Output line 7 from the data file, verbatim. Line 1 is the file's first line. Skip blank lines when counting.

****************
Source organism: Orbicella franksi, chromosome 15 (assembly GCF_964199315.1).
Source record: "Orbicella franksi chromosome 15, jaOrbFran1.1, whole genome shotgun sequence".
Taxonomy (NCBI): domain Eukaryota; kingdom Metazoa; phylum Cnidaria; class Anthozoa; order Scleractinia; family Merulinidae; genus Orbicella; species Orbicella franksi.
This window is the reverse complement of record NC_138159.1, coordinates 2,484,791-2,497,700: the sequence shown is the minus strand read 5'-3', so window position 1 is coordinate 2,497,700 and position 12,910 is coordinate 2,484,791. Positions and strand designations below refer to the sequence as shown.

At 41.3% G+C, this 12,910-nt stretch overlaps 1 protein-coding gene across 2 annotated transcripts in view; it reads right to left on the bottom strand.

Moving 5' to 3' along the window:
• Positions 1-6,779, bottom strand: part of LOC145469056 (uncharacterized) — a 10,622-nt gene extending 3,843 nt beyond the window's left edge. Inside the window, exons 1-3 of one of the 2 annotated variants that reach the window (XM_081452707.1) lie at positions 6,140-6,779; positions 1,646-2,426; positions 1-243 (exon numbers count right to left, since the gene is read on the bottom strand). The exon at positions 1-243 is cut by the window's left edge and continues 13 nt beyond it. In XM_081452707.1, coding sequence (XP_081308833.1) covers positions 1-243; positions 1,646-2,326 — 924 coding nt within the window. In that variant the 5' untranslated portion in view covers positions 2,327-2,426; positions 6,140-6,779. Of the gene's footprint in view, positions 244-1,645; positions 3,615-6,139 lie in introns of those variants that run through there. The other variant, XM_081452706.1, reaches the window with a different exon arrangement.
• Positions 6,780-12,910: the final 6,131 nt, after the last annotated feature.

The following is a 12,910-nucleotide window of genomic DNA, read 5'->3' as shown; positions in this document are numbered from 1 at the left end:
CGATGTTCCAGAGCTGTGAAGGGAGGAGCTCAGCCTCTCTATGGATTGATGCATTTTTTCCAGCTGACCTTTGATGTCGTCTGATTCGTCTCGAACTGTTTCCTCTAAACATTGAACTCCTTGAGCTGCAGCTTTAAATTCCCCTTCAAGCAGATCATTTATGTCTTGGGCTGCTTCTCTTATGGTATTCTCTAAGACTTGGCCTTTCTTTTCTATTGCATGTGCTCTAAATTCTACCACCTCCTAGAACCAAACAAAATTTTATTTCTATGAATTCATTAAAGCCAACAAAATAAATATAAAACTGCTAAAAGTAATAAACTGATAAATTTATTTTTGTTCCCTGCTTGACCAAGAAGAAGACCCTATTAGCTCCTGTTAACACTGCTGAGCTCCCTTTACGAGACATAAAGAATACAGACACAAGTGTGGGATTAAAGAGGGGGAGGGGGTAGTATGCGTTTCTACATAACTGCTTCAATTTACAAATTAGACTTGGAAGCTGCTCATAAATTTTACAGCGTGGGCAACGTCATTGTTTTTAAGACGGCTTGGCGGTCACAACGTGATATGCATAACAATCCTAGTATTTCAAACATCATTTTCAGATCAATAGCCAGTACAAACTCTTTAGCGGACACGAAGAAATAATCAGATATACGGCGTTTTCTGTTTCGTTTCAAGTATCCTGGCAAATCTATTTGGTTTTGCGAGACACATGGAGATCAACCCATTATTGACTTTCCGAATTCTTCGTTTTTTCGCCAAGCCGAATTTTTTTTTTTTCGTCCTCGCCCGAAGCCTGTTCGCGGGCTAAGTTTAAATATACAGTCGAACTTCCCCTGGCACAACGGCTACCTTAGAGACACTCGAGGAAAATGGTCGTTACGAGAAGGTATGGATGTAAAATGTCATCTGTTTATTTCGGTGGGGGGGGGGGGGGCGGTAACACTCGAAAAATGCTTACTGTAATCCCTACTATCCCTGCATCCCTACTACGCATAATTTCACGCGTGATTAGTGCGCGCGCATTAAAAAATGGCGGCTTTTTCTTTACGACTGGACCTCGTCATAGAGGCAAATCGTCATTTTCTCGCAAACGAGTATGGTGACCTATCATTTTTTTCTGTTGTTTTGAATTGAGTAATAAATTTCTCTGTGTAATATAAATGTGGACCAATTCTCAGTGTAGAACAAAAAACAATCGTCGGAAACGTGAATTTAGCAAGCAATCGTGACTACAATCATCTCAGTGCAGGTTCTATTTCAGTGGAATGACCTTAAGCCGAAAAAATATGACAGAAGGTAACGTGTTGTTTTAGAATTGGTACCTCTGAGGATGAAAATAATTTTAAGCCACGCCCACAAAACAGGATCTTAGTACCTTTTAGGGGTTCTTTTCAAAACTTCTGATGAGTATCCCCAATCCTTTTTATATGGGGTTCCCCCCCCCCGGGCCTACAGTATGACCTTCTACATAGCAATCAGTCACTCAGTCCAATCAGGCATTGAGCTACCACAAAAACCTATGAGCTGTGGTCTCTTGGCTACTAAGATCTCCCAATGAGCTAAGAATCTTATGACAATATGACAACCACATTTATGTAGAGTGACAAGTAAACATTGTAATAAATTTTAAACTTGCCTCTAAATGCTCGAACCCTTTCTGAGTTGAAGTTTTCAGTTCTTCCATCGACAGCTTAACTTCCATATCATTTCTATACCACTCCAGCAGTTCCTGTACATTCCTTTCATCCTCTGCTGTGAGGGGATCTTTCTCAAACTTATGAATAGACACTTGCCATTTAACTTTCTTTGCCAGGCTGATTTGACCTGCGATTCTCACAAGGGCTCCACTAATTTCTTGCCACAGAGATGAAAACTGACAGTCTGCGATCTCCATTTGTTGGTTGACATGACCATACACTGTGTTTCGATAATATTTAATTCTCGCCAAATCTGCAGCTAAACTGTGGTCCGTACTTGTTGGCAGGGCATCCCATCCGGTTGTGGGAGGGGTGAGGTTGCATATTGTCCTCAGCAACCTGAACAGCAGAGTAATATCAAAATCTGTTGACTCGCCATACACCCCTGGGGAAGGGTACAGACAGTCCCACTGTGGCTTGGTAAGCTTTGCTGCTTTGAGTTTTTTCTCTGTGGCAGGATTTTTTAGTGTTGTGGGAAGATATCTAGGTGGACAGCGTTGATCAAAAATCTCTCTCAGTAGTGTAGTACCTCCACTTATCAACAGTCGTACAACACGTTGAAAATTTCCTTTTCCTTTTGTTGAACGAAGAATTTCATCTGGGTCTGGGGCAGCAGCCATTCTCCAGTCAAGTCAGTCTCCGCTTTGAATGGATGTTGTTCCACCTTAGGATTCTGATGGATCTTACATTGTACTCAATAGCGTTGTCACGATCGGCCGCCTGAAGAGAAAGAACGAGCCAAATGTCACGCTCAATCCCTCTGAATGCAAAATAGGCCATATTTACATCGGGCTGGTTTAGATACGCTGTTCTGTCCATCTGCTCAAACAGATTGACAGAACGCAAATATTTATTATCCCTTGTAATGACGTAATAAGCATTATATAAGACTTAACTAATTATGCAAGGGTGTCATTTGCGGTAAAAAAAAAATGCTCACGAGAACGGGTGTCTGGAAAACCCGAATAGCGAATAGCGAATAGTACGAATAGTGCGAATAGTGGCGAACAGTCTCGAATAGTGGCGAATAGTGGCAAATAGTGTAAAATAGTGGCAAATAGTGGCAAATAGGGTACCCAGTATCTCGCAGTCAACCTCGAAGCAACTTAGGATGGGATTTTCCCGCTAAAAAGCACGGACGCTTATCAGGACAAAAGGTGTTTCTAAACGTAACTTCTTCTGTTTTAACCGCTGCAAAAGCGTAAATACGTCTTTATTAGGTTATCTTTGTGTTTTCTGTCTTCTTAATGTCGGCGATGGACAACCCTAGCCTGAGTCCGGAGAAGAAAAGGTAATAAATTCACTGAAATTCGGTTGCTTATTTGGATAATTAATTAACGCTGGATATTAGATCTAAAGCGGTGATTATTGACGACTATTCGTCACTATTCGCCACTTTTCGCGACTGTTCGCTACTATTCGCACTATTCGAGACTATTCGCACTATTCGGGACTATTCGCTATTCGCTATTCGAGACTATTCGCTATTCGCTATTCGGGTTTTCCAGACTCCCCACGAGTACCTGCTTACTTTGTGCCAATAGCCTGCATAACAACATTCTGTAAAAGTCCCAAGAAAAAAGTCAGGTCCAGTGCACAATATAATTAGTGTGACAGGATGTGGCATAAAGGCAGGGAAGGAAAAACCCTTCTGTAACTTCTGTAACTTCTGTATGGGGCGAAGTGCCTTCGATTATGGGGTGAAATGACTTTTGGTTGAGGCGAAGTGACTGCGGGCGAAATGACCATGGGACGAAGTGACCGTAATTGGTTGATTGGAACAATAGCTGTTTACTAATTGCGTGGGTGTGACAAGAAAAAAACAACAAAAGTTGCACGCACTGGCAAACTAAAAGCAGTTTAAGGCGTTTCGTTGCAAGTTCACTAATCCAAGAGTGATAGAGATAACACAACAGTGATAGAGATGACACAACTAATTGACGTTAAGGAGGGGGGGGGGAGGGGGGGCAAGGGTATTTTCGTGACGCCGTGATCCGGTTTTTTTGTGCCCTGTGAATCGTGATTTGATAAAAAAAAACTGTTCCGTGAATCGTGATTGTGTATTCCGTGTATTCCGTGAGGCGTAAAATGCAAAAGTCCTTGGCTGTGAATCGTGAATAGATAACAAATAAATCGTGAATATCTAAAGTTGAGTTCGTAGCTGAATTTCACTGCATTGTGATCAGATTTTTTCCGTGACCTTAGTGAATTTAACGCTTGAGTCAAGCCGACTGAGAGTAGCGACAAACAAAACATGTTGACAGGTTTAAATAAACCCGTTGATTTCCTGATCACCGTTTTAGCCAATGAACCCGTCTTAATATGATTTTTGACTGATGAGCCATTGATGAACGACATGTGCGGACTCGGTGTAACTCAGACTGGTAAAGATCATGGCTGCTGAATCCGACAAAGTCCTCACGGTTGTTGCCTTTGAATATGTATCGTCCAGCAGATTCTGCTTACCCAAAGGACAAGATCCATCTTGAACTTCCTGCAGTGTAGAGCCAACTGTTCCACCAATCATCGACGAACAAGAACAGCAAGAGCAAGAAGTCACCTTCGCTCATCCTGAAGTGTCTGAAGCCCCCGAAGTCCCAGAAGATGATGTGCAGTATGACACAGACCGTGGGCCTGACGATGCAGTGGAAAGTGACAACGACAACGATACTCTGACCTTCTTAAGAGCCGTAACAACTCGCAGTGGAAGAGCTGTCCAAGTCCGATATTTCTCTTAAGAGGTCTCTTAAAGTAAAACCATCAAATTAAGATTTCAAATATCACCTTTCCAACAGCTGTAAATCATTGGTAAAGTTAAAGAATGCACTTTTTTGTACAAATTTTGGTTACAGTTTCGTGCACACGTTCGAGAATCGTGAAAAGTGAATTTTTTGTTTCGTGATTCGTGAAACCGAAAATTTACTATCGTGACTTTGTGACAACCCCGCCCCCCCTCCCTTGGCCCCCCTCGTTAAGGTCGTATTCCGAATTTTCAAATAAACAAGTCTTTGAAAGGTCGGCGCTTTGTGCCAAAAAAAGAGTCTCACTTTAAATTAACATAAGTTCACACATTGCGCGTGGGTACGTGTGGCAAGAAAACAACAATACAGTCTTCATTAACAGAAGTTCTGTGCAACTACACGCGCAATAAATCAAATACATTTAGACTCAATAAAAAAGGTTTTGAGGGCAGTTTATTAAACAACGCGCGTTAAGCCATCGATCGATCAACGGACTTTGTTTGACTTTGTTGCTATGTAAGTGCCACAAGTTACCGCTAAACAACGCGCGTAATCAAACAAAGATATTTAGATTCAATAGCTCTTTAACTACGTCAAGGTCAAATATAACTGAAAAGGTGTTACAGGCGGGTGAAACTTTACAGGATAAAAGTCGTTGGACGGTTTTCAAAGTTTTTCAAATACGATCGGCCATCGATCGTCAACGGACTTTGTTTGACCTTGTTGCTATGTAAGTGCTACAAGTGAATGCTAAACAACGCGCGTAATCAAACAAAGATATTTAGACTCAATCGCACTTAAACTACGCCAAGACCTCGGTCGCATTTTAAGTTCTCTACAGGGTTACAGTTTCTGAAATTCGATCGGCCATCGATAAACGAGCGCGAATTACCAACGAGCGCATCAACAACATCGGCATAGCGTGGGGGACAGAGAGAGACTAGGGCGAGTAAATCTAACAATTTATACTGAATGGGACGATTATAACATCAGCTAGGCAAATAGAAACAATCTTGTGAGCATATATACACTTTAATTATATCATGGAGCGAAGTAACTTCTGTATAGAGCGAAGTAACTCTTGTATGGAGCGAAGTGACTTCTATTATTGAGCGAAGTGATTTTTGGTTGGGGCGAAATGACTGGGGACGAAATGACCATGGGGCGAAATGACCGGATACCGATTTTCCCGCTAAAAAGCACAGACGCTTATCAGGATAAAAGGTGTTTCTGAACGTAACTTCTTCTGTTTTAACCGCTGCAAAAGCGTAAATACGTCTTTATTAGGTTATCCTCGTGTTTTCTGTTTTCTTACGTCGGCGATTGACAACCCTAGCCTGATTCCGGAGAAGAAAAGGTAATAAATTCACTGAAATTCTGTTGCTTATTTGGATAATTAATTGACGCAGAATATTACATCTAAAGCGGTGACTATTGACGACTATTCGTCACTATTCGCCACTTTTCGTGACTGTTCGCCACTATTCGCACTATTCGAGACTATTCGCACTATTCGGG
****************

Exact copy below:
• Positions 1-6,779, bottom strand: part of LOC145469056 (uncharacterized) — a 10,622-nt gene extending 3,843 nt beyond the window's left edge. Inside the window, exons 1-3 of one of the 2 annotated variants that reach the window (XM_081452707.1) lie at positions 6,140-6,779; positions 1,646-2,426; positions 1-243 (exon numbers count right to left, since the gene is read on the bottom strand). The exon at positions 1-243 is cut by the window's left edge and continues 13 nt beyond it. In XM_081452707.1, coding sequence (XP_081308833.1) covers positions 1-243; positions 1,646-2,326 — 924 coding nt within the window. In that variant the 5' untranslated portion in view covers positions 2,327-2,426; positions 6,140-6,779. Of the gene's footprint in view, positions 244-1,645; positions 3,615-6,139 lie in introns of those variants that run through there. The other variant, XM_081452706.1, reaches the window with a different exon arrangement.